TypeScript State Pattern Example

1. Definition

The State Design Pattern allows an object to change its behavior when its internal state changes. The object will appear to change its class, but the main advantage is to encapsulate states into separate classes.

2. Problem Statement

Imagine having a system where an object has multiple conditional behaviors depending on its current state. Using conditionals like if-else or switch-case to manage these behaviors can make the code complex, hard to maintain, and error-prone.

3. Solution

The State pattern suggests that you create new classes for all possible states of an object and extract all state-specific behaviors into these classes. The original object, called context, stores a reference to a state object that represents its current state and delegates it the state-related work.

4. Real-World Use Cases

1. Modeling state machines in digital logic or software applications.

2. Implementing multi-mode tools or editors.

3. Workflow engines where entities transition through various states.

5. Implementation Steps

1. Declare an interface for the state.

2. Implement concrete state classes for each specific state.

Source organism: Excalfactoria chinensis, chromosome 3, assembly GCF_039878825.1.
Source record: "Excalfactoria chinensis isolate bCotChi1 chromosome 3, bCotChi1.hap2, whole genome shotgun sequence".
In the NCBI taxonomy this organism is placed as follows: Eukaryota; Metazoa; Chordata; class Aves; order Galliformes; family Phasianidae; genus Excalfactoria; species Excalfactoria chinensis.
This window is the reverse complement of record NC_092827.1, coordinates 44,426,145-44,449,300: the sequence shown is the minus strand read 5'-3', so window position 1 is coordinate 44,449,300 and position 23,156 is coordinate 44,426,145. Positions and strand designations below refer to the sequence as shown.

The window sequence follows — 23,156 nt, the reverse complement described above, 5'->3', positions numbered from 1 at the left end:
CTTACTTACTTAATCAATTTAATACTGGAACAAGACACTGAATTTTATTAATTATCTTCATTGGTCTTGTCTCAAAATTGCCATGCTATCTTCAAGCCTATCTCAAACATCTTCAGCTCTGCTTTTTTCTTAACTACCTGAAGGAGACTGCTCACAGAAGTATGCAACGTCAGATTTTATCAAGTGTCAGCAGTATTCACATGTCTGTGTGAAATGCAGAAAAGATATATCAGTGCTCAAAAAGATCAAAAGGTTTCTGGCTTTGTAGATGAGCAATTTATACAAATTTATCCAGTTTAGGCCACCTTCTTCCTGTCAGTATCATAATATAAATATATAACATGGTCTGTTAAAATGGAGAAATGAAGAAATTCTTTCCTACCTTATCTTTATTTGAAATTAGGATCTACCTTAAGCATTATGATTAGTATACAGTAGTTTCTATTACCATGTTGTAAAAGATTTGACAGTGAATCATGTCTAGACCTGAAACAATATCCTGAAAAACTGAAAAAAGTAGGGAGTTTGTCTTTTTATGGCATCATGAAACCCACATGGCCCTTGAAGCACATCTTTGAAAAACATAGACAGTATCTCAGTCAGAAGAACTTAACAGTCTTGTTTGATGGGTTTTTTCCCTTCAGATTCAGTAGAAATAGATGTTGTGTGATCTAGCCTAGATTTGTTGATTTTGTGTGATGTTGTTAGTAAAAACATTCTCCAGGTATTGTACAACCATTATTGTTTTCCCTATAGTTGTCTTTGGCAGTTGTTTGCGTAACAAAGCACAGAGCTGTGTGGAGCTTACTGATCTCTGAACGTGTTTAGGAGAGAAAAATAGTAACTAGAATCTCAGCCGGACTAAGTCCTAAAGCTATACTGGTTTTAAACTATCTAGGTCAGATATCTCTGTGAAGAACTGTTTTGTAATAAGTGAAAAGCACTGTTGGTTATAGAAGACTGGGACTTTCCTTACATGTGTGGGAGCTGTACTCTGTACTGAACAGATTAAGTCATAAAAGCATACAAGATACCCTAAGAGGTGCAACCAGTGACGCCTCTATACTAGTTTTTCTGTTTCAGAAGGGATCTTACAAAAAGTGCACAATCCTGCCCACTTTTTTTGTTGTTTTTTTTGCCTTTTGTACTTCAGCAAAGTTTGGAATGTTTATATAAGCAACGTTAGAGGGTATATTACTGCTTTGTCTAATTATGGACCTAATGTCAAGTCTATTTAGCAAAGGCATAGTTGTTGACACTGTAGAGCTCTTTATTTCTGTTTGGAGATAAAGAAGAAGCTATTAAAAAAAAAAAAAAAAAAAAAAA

3. Define the context class that has a state object to delegate state-specific tasks.

6. Implementation in TypeScript

// Step 1: State interface
interface State {
    handle(context: Context): void;
// Step 2: Concrete state classes
class ConcreteStateA implements State {
    handle(context: Context): void {
        console.log('Handling state A behavior');
        context.setState(new ConcreteStateB());
class ConcreteStateB implements State {
    handle(context: Context): void {
        console.log('Handling state B behavior');
        context.setState(new ConcreteStateA());
// Step 3: Context class
class Context {
    private state: State;
    constructor(state: State) {
        this.state = state;
    setState(state: State): void {
        this.state = state;
    request(): void {
// Client code
const context = new Context(new ConcreteStateA());
context.request();  // Handling state A behavior
context.request();  // Handling state B behavior


Handling state A behavior
Handling state B behavior


The 'Context' class has a 'request' method that delegates to the 'handle' method of the State interface.

There are two concrete state classes 'ConcreteStateA' and 'ConcreteStateB' that implement this interface. When the 'handle' method of 'ConcreteStateA' is called, it switches the state of the context to 'ConcreteStateB', and vice versa. This allows for a seamless transition between states and encapsulates state-specific logic.

7. When to use?

Use the State pattern when:

1. An object's behavior depends on its state and it must change its behavior at runtime depending on that state.

2. Operations have large, multi-part conditional statements that depend on the object's state. This state is usually represented by one or several enum constants.

3. A class has multiple behaviors that change based on internal conditions, and you want to make these states explicitly.